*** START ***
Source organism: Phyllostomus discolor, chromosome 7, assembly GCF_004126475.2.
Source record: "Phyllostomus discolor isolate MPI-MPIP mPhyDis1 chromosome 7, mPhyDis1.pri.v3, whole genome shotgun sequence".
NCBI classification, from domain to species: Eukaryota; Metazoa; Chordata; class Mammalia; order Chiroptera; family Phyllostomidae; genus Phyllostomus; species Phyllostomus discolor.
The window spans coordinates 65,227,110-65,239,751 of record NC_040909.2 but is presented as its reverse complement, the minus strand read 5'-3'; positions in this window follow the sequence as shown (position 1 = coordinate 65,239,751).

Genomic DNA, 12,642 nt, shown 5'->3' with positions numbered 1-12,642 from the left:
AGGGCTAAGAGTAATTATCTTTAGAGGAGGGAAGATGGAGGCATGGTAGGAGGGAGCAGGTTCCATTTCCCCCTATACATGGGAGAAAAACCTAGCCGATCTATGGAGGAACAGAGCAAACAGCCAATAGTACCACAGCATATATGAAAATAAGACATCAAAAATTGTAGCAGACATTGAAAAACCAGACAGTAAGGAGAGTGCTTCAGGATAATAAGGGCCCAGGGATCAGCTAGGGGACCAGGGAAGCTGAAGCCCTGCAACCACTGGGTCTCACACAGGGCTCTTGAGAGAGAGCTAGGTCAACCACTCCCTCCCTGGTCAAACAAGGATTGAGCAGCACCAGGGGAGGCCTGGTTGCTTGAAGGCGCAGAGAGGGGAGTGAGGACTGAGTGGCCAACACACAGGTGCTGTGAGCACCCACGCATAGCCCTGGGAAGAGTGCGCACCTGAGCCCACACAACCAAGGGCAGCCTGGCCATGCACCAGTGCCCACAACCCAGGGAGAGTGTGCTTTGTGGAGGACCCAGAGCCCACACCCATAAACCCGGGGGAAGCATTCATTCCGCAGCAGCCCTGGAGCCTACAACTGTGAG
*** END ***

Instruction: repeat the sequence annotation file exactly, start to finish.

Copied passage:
Source organism: Phyllostomus discolor, chromosome 7, assembly GCF_004126475.2.
Source record: "Phyllostomus discolor isolate MPI-MPIP mPhyDis1 chromosome 7, mPhyDis1.pri.v3, whole genome shotgun sequence".
NCBI classification, from domain to species: Eukaryota; Metazoa; Chordata; class Mammalia; order Chiroptera; family Phyllostomidae; genus Phyllostomus; species Phyllostomus discolor.
The window spans coordinates 65,227,110-65,239,751 of record NC_040909.2 but is presented as its reverse complement, the minus strand read 5'-3'; positions in this window follow the sequence as shown (position 1 = coordinate 65,239,751).

Genomic DNA, 12,642 nt, shown 5'->3' with positions numbered 1-12,642 from the left:
AGGGCTAAGAGTAATTATCTTTAGAGGAGGGAAGATGGAGGCATGGTAGGAGGGAGCAGGTTCCATTTCCCCCTATACATGGGAGAAAAACCTAGCCGATCTATGGAGGAACAGAGCAAACAGCCAATAGTACCACAGCATATATGAAAATAAGACATCAAAAATTGTAGCAGACATTGAAAAACCAGACAGTAAGGAGAGTGCTTCAGGATAATAAGGGCCCAGGGATCAGCTAGGGGACCAGGGAAGCTGAAGCCCTGCAACCACTGGGTCTCACACAGGGCTCTTGAGAGAGAGCTAGGTCAACCACTCCCTCCCTGGTCAAACAAGGATTGAGCAGCACCAGGGGAGGCCTGGTTGCTTGAAGGCGCAGAGAGGGGAGTGAGGACTGAGTGGCCAACACACAGGTGCTGTGAGCACCCACGCATAGCCCTGGGAAGAGTGCGCACCTGAGCCCACACAACCAAGGGCAGCCTGGCCATGCACCAGTGCCCACAACCCAGGGAGAGTGTGCTTTGTGGAGGACCCAGAGCCCACACCCATAAACCCGGGGGAAGCATTCATTCCGCAGCAGCCCTGGAGCCTACAACTGTGAG